Florida Property Records
For a population of approximately 18,801,310 people, Florida’s real estate is made up of 9,152,815 housing units, of which nearly 1,759,553, or 19.2% are vacant. Of the remaining 7,393,262 units, 64.8% are occupied by their owners and the other 35.2% are occupied by renters, thanks to a booming tourism industry. As there is no centralized system organized by the state, public records pertaining to property are kept at various state and local offices. This means that documents relating to deeds, land records, mortgages, and property tax records may be found in the form of documents, papers, letters, maps, books, tapes, photographs, films, sound recordings, data processing software, written reports, legal memoranda, databases, written minutes of meetings, training materials, case files, and many other types of materials. Depending on the jurisdiction and the type of property record, a piece of information may be kept, digitally or otherwise, in one or several of the following offices: assessor’s, auditor’s, collector’s, recorder’s, or registrar’s. Interested parties are advised to please call their municipality or jurisdiction’s courthouse for more information and confirmation of how to properly access documents pertaining to property records.
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Florida Tax Collector & Appraiser Records by County
Property Records in FL
Like many other states, the State of Florida does not have a centralized repository of public records. Instead, it has three general types of public records: property records, vital statistics, and criminal records. These are kept at various state and local offices.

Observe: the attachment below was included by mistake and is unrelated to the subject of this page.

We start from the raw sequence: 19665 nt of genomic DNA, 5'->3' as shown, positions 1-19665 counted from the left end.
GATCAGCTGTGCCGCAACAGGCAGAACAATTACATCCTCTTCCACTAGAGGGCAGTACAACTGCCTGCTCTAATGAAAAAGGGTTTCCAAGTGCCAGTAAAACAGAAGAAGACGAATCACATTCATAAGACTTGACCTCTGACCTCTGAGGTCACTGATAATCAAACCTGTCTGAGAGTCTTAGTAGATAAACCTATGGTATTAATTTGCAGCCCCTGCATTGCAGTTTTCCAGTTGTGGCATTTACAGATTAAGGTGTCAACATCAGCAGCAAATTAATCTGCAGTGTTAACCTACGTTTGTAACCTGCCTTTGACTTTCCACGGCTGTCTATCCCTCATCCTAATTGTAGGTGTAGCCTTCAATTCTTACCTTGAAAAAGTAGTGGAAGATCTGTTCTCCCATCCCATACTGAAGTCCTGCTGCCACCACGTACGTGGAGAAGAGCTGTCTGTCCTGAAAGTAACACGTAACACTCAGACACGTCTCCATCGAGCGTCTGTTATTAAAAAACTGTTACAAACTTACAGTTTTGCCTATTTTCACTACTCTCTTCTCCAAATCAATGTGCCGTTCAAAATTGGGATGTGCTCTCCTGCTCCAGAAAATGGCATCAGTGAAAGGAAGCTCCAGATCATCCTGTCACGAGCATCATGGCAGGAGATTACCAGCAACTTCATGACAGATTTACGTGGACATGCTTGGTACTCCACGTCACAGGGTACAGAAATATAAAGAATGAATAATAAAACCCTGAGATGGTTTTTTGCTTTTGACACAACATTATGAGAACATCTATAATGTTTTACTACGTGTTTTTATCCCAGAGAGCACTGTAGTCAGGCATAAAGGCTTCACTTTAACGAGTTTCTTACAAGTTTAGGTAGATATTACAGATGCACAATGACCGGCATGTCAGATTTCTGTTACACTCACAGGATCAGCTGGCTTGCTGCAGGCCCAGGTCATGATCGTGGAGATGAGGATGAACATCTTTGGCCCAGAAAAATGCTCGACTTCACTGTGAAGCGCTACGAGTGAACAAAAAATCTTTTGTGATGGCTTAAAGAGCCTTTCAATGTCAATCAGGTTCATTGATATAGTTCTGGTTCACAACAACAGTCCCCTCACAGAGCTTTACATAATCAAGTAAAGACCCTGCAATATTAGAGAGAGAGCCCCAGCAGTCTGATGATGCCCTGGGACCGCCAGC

Property records are any records relating to real property ownership and can include deeds, mortgages, and tax records.
The Florida County Clerk maintains official land records, which include descriptions of land and may include deeds and any encumbrances on a deed, such as a lien, mortgage, or easement.
Property Tax Records
In Florida, there are two entities responsible for property taxes: the county property appraiser and the county tax collector. The county property appraisers often have online searchable databases where one may find information concerning property including property descriptions, owner names, and sale information. County tax collectors can often provide the same information and the amount of taxes due for the property, whether taxes are current, and if a property is at risk of being foreclosed because of failure to pay taxes.
In Florida, deeds are recorded by each county and are filed with the County Clerk of Court. One may be able to search property records online at the Clerk of Court, or contact them for assistance if online records are not available.